Dee springs into action. A short, elfin girl as pale as I am dark, with a hefty blonde ponytail, Dee’s been my right-hand for two years now. She’s hands down the best AI programmer I’ve ever met. With her on the team, the three of us–Carrie, Dee, and I–have created something grand. Something spectacular.

Something I’ll burn to the ground if it means saving Carrie.

I take a harsh, steadying breath, the taste of ozone and sweat sweet on the air and look at the monitor in front of me. The console window in the top right is a stream of insanity–just raw text and gibberish I barely understand. The rest of the window has the design sense of an Emo band’s antiquated MySpace page thanks to Carrie; all pinks and blacks. It makes my eyes bleed, but those control panels are what hold Carrie’s consciousness, so I squint and search.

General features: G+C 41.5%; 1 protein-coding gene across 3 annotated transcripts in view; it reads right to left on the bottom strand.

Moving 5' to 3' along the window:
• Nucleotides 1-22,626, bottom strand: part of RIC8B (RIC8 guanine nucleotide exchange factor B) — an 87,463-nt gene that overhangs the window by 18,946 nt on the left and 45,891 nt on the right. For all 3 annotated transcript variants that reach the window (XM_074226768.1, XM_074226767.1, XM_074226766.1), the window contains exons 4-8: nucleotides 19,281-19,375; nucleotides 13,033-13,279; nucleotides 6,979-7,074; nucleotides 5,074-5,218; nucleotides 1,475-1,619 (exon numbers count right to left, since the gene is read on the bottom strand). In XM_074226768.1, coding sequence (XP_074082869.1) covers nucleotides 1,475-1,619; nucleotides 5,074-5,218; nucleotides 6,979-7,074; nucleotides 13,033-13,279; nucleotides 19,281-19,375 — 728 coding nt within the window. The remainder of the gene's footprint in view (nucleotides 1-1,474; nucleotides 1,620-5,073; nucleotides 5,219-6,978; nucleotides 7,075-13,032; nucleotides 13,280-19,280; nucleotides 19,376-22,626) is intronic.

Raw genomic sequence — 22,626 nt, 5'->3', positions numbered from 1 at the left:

The server farm, via the bio-digital interface hooked up to the gurney with zip ties and duct-tape, allows the transference of human consciousness out of a body temporarily. With enough practice–and funding–it can move a mind from a body to a machine, or even, if technology advances enough, to a clone.

And it works. At least, it worked until Carrie. We’ve done this dozens of times with Dee and me, but Carrie… Carrie leads the Department of Defense presentation next week and wanted to know what it felt like. She wanted to see the demo simulation in person.

An ache builds in my stomach. It’s getting hard to breathe. My vision blurs… and I scream a curse and hammer the panic away on the stainless-steel desk until my right hand erupts in bright, flushing pain. I might’ve broken something, but it’s worked. That nervous energy has coiled into a tight collection of ball-bearings in my gut, painful but contained.